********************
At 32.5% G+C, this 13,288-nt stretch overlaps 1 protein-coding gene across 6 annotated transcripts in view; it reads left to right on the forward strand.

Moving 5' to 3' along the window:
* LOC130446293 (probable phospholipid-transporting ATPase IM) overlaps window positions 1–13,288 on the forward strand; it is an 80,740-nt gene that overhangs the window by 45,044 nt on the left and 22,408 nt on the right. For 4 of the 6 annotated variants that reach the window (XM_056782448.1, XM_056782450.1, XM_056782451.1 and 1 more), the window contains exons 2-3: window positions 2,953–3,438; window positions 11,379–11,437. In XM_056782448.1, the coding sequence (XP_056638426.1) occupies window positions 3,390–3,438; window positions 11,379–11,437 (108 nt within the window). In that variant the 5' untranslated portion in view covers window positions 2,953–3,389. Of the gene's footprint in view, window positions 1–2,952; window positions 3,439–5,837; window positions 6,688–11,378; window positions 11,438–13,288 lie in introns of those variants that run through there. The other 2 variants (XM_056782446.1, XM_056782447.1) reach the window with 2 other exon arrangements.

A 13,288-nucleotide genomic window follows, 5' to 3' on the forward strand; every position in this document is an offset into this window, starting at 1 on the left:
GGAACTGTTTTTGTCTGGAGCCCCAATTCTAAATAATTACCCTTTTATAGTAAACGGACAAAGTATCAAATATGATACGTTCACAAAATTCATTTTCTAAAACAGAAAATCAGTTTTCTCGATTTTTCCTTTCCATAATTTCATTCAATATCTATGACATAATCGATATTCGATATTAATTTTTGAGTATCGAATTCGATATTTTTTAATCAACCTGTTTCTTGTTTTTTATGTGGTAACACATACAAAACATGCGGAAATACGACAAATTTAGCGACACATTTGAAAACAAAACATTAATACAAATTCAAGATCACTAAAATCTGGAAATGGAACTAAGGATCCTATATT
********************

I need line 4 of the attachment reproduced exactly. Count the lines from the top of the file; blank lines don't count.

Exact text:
A 13,288-nucleotide genomic window follows, 5' to 3' on the forward strand; every position in this document is an offset into this window, starting at 1 on the left: